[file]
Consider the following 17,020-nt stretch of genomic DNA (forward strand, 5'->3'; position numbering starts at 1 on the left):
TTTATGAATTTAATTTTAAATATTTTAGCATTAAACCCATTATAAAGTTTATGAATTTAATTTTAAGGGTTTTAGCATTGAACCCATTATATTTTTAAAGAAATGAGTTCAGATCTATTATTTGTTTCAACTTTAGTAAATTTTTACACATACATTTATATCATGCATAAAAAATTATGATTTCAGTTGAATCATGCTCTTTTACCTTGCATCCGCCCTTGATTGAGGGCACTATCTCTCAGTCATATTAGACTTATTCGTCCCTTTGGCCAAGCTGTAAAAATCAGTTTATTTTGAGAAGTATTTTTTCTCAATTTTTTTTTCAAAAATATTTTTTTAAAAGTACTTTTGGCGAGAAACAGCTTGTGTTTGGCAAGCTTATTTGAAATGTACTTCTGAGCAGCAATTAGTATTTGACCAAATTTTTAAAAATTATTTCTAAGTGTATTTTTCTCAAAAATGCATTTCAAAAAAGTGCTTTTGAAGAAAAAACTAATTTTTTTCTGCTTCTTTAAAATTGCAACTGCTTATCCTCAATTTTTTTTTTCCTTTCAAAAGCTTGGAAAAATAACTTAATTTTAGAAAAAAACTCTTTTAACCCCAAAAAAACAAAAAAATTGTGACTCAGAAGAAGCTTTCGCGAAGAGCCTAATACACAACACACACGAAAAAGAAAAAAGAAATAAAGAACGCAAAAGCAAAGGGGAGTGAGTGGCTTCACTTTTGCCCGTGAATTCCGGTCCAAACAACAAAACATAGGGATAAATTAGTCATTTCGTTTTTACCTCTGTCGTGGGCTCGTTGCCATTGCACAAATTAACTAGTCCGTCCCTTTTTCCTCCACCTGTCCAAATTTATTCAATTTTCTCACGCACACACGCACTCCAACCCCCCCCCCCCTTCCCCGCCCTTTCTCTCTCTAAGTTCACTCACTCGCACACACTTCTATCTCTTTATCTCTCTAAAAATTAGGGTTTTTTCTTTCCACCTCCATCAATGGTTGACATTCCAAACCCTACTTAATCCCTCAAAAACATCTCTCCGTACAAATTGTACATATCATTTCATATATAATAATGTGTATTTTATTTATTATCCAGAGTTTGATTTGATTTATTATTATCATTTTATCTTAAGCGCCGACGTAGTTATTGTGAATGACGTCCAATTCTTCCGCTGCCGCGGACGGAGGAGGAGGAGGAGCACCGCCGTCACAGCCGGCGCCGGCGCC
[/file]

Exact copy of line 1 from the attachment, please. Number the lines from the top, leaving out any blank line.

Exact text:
Consider the following 17,020-nt stretch of genomic DNA (forward strand, 5'->3'; position numbering starts at 1 on the left):